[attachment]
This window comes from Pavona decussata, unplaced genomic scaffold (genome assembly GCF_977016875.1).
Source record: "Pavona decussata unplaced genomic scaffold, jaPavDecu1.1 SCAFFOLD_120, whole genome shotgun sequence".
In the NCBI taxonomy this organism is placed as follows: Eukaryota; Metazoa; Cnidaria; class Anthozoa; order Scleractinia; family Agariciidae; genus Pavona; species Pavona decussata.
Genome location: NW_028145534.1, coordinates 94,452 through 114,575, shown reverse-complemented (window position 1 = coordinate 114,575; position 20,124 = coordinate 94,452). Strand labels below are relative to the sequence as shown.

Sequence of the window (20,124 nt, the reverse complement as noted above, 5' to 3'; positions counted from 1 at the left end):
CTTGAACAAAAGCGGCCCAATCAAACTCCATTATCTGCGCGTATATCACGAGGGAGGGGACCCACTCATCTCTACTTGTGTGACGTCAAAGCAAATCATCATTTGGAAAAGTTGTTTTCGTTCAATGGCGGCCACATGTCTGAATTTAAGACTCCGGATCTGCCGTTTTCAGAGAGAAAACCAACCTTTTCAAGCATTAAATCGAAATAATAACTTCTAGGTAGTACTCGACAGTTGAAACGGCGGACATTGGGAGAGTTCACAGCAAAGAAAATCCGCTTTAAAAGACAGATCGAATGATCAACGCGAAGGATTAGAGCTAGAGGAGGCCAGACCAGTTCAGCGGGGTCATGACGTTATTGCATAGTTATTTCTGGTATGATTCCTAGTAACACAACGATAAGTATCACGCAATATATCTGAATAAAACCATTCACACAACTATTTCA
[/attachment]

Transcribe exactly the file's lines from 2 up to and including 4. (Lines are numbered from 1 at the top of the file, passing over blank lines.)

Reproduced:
Source record: "Pavona decussata unplaced genomic scaffold, jaPavDecu1.1 SCAFFOLD_120, whole genome shotgun sequence".
In the NCBI taxonomy this organism is placed as follows: Eukaryota; Metazoa; Cnidaria; class Anthozoa; order Scleractinia; family Agariciidae; genus Pavona; species Pavona decussata.
Genome location: NW_028145534.1, coordinates 94,452 through 114,575, shown reverse-complemented (window position 1 = coordinate 114,575; position 20,124 = coordinate 94,452). Strand labels below are relative to the sequence as shown.